Western Tanagers breed in open coniferous and mixed coniferous-deciduous woodlands up to about 10,000 feet elevation in western North America. These birds are especially common in forests of Douglas-fir, ponderosa pine, and lodgepole pine. They also breed in riparian woodlands, aspen forests, oak and pinyon-juniper woodlands. They usually favor open woods including wetlands, forest edges, and burns as well as suburban parks and gardens. Occasionally they foray into relatively dense forest. During migration, Western Tanagers frequent a wide variety of forest, woodland, scrub, and partly open habitats as well as human-made environments such as orchards, parks, gardens, and suburban areas. Their winter habitat in Middle America is generally in pine-oak woodland and forest edge.Back to top
During breeding season, Western Tanagers eat mostly insects—especially wasps, ants, termites, stinkbugs, cicadas, beetles, grasshoppers, crane flies, dragonflies, caterpillars, scale insects, and sawflies. Before swallowing dragonflies, they clip the insects’ wings and occasionally also the head and legs. They also eat fruit, especially during fall and winter, when it may dominate the diet. Fruits eaten include hawthorn, wild cherries, elderberries, blackberries, mulberries, and serviceberries. Buds, for example those of greasewood bushes, occasionally add variety. Winter stragglers have been seen eating seeds at feeders. Back to top
Western Tanagers usually nest in relatively open areas of the canopy. Females just arrived on the breeding grounds move constantly through the canopy as if evaluating possible nest sites.
Female Western Tanagers do all of the nest building—though their mates keep a close watch on the process, which takes roughly four or five days. The female lays out a foundation of large twigs, initially forming a floor and creating a scaffold, into which she weaves and molds longer, finer branches and roots to form a sturdy cup. She then lines the nest’s interior with finer fibers. Construction materials may include twigs, stems, grasses, rootlets, bark strips, mosses, and pine needles, with lining of finer rootlets, horsehair or cow hair, feathers, grasses, and other soft plant fibers. The final product has a hastily assembled look: a loosely woven, open, flat bowl with a relatively small cup for eggs.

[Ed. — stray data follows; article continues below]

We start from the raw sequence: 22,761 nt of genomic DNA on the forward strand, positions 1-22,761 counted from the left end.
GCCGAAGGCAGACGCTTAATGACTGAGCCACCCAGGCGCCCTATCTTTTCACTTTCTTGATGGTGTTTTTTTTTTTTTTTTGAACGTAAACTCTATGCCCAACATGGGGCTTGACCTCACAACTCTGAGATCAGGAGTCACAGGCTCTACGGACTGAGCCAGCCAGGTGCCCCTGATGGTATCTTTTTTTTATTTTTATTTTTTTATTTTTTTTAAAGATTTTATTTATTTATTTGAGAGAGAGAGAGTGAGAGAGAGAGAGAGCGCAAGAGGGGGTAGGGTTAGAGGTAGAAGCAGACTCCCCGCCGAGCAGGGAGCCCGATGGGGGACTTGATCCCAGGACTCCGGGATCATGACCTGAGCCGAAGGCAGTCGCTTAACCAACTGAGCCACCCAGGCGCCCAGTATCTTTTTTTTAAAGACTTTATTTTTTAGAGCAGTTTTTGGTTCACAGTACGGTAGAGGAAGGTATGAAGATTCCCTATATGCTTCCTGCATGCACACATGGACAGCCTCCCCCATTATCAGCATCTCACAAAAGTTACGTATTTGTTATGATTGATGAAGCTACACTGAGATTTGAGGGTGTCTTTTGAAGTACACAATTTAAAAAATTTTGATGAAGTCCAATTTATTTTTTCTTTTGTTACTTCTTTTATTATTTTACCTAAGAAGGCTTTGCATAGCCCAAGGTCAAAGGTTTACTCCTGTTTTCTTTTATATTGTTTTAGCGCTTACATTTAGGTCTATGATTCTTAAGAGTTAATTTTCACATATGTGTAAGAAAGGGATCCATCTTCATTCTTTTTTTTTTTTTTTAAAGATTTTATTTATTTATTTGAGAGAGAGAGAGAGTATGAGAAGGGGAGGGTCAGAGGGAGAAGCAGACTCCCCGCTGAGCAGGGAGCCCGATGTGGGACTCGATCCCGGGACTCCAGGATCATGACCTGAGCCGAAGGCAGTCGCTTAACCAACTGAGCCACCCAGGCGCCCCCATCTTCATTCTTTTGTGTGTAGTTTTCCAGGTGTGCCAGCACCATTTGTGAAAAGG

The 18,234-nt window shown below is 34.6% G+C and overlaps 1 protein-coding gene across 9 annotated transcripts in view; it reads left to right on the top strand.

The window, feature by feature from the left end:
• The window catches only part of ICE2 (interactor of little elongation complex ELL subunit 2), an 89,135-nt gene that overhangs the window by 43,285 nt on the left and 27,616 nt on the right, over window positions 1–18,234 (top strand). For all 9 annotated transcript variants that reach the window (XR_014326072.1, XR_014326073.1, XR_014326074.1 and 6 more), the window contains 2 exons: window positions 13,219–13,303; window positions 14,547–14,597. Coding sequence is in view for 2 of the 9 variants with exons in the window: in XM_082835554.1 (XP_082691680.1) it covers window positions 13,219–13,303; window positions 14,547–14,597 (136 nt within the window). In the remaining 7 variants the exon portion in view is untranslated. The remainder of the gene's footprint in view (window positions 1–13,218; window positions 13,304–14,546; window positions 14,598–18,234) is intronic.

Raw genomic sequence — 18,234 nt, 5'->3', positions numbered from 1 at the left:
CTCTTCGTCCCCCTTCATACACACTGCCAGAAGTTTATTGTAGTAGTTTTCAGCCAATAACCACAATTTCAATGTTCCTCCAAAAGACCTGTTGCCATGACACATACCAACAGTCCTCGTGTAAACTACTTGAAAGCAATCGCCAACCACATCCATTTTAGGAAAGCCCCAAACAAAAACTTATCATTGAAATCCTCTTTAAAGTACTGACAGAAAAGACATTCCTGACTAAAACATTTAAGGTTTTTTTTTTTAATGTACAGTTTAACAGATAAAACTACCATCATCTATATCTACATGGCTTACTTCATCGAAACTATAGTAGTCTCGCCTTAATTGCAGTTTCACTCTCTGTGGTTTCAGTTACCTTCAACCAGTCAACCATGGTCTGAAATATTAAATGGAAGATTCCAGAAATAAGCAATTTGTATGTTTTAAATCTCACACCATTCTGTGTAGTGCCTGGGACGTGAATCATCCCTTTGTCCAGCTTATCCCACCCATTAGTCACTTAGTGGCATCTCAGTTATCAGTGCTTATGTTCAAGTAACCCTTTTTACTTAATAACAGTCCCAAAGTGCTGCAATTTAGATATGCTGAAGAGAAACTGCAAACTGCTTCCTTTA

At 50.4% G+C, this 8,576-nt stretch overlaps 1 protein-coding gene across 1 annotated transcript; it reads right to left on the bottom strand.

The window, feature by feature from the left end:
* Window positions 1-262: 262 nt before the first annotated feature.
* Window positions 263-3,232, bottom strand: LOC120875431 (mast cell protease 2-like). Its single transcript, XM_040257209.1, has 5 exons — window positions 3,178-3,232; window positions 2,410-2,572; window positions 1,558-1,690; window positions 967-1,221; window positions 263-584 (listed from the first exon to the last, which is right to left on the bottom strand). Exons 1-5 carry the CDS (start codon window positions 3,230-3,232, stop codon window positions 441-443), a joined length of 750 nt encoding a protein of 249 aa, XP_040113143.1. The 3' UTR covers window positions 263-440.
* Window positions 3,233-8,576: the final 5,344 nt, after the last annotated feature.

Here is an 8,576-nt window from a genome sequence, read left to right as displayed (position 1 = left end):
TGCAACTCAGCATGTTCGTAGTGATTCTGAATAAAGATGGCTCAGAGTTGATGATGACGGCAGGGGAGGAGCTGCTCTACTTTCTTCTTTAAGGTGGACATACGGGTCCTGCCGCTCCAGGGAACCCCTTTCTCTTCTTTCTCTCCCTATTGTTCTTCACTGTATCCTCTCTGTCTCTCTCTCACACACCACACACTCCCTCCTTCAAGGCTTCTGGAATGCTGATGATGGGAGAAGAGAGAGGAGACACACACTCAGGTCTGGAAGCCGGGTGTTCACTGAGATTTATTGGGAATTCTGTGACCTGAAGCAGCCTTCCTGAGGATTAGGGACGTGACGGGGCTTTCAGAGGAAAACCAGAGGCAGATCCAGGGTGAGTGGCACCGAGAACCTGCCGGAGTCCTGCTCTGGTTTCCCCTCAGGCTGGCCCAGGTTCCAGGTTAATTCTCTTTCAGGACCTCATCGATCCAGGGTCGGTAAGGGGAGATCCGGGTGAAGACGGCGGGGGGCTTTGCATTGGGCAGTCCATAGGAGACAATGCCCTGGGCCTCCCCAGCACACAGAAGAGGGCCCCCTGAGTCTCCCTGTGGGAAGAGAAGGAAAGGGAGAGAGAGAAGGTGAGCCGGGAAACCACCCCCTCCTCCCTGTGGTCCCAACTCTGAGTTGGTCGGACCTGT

|Clutch Size:||3-5 eggs|
|Egg Length:||0.8-1.0 in (2-2.6 cm)|
|Egg Width:||0.6-0.8 in (1.5-1.9 cm)|
|Nestling Period:||11-15 days|
|Egg Description:||Blue or bluish green, sometimes almost white, and sparsely spotted with gray-brown.|
|Condition at Hatching:||Helpless, eyes closed; head, back, and wings well covered with long, dense, white to pale-gray down.|
Western Tanagers spend most of their time quietly, methodically plucking food from twigs, branches, flowers, and foliage in the upper portions of forest trees and shrubs. They also scan for insects, perching motionless except for side-to-side movements of the head before sallying out flycatcher-fashion to nab prey on the wing. They are swift flyers with rapid, powerful wing-beats and can hover for a few seconds at a time. After returning to their breeding areas, males establish territories with nonstop singing, especially at the borders of their territory. Both males and females chase away intruders. A male Western Tanager stays close to his mate during nest-building and egg-laying; the pair is almost always together when she’s not sitting on the nest, and he sometimes feeds her at or near the nest. Back to top
Western Tanagers are common, and their numbers increased between 1966 and 2019, according to the North American Breeding Bird Survey. Partners in Flight estimates the global breeding population at about 15 million individuals and rates them 9 out of 20 on the Continental Concern Score, indicating a species of low conservation concern. This species uses open habitats and edges over forest interior and does not require large forest patches to breed. It has therefore fared better than other species in response to forest fragmentation. Because Western Tanagers are closely associated with Douglas-fir forests of the interior West, management practices in these forests will be important to them.Back to top
Ehrlich, P. R., D. S. Dobkin, and D. Wheye (1988). The Birder's Handbook. A Field Guide to the Natural History of North American Birds, Including All Species That Regularly Breed North of Mexico. Simon and Schuster Inc., New York, NY, USA.
Hudon, Jocelyn. (1999). Western Tanager (Piranga ludoviciana), version 2.0. In The Birds of North America (P. G. Rodewald, editor). Cornell Lab of Ornithology, Ithaca, New York, USA.
Lutmerding, J. A. and A. S. Love. (2020). Longevity records of North American birds. Version 2020. Patuxent Wildlife Research Center, Bird Banding Laboratory 2020.
Partners in Flight. (2020). Avian Conservation Assessment Database, version 2020.
Sauer, J. R., D. K. Niven, J. E. Hines, D. J. Ziolkowski Jr., K. L. Pardieck, J. E. Fallon, and W. A. Link (2019). The North American Breeding Bird Survey, Results and Analysis 1966–2019. Version 2.07.2019. USGS Patuxent Wildlife Research Center, Laurel, MD, USA.
Sibley, D. A. (2014). The Sibley Guide to Birds, second edition. Alfred A. Knopf, New York, NY, USA.